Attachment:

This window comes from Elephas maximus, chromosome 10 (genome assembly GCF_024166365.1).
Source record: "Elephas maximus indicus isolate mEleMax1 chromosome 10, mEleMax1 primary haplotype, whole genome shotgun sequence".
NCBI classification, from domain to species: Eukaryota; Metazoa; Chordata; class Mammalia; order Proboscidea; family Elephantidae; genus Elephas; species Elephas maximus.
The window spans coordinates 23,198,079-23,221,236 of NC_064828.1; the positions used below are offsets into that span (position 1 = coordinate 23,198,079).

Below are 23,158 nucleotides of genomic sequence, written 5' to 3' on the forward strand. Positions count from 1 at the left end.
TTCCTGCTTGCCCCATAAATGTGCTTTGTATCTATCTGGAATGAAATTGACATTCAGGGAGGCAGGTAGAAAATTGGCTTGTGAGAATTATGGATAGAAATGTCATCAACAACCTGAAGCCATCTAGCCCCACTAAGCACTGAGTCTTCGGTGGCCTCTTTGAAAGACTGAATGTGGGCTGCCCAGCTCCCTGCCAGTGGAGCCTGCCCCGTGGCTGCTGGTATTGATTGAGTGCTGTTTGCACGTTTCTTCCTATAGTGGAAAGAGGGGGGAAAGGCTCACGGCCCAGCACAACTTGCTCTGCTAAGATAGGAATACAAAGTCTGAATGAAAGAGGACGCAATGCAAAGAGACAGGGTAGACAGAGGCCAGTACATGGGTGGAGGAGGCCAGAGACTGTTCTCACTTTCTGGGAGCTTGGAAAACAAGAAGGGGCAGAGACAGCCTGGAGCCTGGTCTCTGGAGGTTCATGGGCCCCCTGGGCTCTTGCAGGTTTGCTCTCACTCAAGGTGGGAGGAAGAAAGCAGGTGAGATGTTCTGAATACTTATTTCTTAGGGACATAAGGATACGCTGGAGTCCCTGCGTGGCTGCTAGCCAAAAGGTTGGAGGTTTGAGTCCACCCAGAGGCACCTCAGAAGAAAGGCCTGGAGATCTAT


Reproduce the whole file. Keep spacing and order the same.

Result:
This window comes from Elephas maximus, chromosome 10 (genome assembly GCF_024166365.1).
Source record: "Elephas maximus indicus isolate mEleMax1 chromosome 10, mEleMax1 primary haplotype, whole genome shotgun sequence".
NCBI classification, from domain to species: Eukaryota; Metazoa; Chordata; class Mammalia; order Proboscidea; family Elephantidae; genus Elephas; species Elephas maximus.
The window spans coordinates 23,198,079-23,221,236 of NC_064828.1; the positions used below are offsets into that span (position 1 = coordinate 23,198,079).

Below are 23,158 nucleotides of genomic sequence, written 5' to 3' on the forward strand. Positions count from 1 at the left end.
TTCCTGCTTGCCCCATAAATGTGCTTTGTATCTATCTGGAATGAAATTGACATTCAGGGAGGCAGGTAGAAAATTGGCTTGTGAGAATTATGGATAGAAATGTCATCAACAACCTGAAGCCATCTAGCCCCACTAAGCACTGAGTCTTCGGTGGCCTCTTTGAAAGACTGAATGTGGGCTGCCCAGCTCCCTGCCAGTGGAGCCTGCCCCGTGGCTGCTGGTATTGATTGAGTGCTGTTTGCACGTTTCTTCCTATAGTGGAAAGAGGGGGGAAAGGCTCACGGCCCAGCACAACTTGCTCTGCTAAGATAGGAATACAAAGTCTGAATGAAAGAGGACGCAATGCAAAGAGACAGGGTAGACAGAGGCCAGTACATGGGTGGAGGAGGCCAGAGACTGTTCTCACTTTCTGGGAGCTTGGAAAACAAGAAGGGGCAGAGACAGCCTGGAGCCTGGTCTCTGGAGGTTCATGGGCCCCCTGGGCTCTTGCAGGTTTGCTCTCACTCAAGGTGGGAGGAAGAAAGCAGGTGAGATGTTCTGAATACTTATTTCTTAGGGACATAAGGATACGCTGGAGTCCCTGCGTGGCTGCTAGCCAAAAGGTTGGAGGTTTGAGTCCACCCAGAGGCACCTCAGAAGAAAGGCCTGGAGATCTAT